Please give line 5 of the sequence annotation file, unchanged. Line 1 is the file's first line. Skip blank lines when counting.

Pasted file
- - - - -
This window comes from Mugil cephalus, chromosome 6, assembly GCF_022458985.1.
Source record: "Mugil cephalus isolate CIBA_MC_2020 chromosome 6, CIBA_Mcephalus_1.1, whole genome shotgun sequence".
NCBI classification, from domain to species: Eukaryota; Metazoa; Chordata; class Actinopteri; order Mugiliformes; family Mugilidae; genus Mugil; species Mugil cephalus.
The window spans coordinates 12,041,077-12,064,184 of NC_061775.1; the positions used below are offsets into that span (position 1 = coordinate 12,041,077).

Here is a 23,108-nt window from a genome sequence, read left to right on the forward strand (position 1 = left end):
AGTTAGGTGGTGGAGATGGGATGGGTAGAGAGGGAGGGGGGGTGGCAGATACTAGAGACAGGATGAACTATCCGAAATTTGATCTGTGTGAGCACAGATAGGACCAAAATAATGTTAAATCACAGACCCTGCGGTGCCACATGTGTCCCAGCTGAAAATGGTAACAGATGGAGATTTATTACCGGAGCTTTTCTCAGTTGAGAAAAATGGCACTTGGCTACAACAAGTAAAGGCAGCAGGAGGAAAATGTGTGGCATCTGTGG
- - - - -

Here is a 23,108-nt window from a genome sequence, read left to right on the forward strand (position 1 = left end):